Open Europe Blog

As we have noted before, for all the talk over the next Commission President, it remains anyone’s game and there are a number of candidates in the running.

Everyone’s now watching the mixed and vague position of German Chancellor Angela Merkel. To our mind, here is how her position has evolved:

  • 7/8 March 2014 – Lukewarm backing for Juncker as EPP candidate.
  • 27 May 2014 – Reiterates that as per the EU Treaties both the EP and the European Council need to agree, adding that it could be Juncker, but it could also be someone different. 
  • 30 May 2014 – Comes under pressure from German media and coalition partners and offers some more explicit backing for Juncker towards the end of last week.

This has now moved a step further on with Merkel saying the following in a speech in Berlin:

“I can only repeat what I already said: I am working in all talks I’m leading so that Jean Claude Juncker gets the necessary majority in the [European] Council in order to be able to become the next Commission President.”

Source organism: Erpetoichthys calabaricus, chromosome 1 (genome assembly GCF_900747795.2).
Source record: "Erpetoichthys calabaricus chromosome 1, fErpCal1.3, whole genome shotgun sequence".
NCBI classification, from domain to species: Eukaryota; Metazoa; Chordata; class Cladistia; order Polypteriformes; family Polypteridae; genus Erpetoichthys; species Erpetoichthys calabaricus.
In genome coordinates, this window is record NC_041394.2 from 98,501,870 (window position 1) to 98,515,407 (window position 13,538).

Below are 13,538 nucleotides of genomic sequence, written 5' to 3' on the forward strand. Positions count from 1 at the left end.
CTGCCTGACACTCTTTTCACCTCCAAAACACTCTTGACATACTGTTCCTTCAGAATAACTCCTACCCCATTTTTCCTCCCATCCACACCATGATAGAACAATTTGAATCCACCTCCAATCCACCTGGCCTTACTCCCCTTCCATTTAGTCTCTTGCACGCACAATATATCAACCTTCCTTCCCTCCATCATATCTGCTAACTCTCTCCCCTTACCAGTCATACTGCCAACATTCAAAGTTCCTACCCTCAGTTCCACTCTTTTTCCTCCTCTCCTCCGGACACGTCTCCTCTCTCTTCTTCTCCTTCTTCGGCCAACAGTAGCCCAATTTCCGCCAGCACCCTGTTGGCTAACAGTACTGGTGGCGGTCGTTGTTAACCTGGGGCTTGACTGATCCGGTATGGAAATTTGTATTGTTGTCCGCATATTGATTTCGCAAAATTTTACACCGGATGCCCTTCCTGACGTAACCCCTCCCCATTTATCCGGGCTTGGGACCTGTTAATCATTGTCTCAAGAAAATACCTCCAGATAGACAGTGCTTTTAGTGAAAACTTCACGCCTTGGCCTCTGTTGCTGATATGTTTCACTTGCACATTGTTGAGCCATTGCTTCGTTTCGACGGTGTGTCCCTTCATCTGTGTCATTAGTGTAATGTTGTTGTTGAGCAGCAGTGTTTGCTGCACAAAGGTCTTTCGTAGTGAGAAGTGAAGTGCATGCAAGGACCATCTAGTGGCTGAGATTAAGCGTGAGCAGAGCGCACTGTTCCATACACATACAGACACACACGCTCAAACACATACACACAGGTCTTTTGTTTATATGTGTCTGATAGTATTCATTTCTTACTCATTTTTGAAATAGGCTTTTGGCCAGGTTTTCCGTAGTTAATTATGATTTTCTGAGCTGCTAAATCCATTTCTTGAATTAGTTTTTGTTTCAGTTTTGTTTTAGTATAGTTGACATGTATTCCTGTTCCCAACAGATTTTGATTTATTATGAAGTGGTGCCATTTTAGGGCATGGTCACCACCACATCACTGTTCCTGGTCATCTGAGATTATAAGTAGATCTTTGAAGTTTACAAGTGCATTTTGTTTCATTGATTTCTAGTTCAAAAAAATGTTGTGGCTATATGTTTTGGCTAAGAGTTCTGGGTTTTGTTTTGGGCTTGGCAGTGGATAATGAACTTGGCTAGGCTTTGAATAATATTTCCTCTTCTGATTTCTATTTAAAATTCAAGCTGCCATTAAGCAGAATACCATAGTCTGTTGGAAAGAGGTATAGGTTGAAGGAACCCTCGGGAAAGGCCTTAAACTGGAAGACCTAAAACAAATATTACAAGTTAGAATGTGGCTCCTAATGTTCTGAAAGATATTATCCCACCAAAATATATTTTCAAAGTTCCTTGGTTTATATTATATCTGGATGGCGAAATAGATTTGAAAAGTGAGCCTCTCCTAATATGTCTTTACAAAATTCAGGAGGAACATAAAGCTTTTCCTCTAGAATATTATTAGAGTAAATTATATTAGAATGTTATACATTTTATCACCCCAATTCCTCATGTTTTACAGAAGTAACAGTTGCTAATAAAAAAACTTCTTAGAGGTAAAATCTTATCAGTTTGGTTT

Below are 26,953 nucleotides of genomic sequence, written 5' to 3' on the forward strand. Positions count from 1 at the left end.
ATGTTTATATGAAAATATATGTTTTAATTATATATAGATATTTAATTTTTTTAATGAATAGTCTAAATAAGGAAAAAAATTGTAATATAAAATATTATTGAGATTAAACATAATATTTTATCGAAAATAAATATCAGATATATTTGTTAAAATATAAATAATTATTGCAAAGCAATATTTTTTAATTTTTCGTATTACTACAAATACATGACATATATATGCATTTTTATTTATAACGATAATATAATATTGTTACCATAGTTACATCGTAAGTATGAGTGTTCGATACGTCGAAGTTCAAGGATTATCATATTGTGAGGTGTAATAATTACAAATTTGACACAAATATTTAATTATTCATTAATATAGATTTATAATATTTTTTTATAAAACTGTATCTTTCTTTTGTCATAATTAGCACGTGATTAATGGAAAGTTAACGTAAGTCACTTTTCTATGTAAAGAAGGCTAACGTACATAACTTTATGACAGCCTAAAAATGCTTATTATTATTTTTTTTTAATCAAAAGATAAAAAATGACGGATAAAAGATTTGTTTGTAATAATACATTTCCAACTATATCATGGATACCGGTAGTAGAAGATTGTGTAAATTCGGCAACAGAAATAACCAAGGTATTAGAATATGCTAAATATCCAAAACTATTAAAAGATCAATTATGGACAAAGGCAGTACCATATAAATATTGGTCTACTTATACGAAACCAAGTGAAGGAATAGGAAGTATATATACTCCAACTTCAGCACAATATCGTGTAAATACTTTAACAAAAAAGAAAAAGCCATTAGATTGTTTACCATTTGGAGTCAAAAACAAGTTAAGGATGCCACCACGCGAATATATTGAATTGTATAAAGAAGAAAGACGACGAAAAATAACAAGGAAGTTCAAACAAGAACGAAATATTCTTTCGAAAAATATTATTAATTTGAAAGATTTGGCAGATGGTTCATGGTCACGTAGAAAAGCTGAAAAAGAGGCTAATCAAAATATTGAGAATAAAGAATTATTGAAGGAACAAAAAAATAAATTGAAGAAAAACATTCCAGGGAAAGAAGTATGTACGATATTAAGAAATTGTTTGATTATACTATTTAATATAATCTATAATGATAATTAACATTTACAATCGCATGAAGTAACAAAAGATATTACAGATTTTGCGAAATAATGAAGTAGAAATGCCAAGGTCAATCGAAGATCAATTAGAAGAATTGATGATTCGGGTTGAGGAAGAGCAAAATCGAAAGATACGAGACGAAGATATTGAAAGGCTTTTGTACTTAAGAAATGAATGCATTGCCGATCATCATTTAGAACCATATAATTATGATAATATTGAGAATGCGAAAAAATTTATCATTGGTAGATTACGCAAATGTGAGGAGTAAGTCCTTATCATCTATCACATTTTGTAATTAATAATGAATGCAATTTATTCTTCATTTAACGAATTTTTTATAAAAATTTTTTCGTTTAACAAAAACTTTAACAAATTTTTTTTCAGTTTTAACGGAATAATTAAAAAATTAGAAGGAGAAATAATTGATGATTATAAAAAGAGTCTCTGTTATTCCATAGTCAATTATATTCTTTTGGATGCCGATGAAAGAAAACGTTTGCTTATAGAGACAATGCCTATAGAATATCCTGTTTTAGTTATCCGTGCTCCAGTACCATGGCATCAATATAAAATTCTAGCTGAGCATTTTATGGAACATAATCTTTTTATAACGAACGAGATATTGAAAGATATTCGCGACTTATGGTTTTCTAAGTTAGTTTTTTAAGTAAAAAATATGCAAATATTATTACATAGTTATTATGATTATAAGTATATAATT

“In addition I am working for such a decision even when taken controversially – you know the necessary majority; it is a qualified majority – to take place in a European spirit. ‘European spirit’ means that one always has to work on achieving the highest level of agreement.”

To date this is probably the strongest backing she has given Juncker and importantly it implies she is actively working for a majority in the European Council to support him and would take a ‘controversial’ decision. As is her nature, she adds a crucial qualification: she prefers a consensus.

As we pointed out in our previous post, Prime Minister David Cameron will need to get one more large country on side if he is to block Juncker. Germany is looking less and less likely, not least because Merkel would actively annoy her coalition partners and much of the media if she ends up blocking Juncker.

Her speech continues to include nods to Cameron and shows signs she still wants to keep him close and involved in the discussions. Did Merkel intend for this to happen or is this the point when one of her trademark broader strategies – in the this case qualified support for Juncker before dropping him as part of a wider deal – has finally backfired.

This is genuinely an open question – we suspect that anyone claiming to know the answer to that question at this juncture is a bit economical with the truth.

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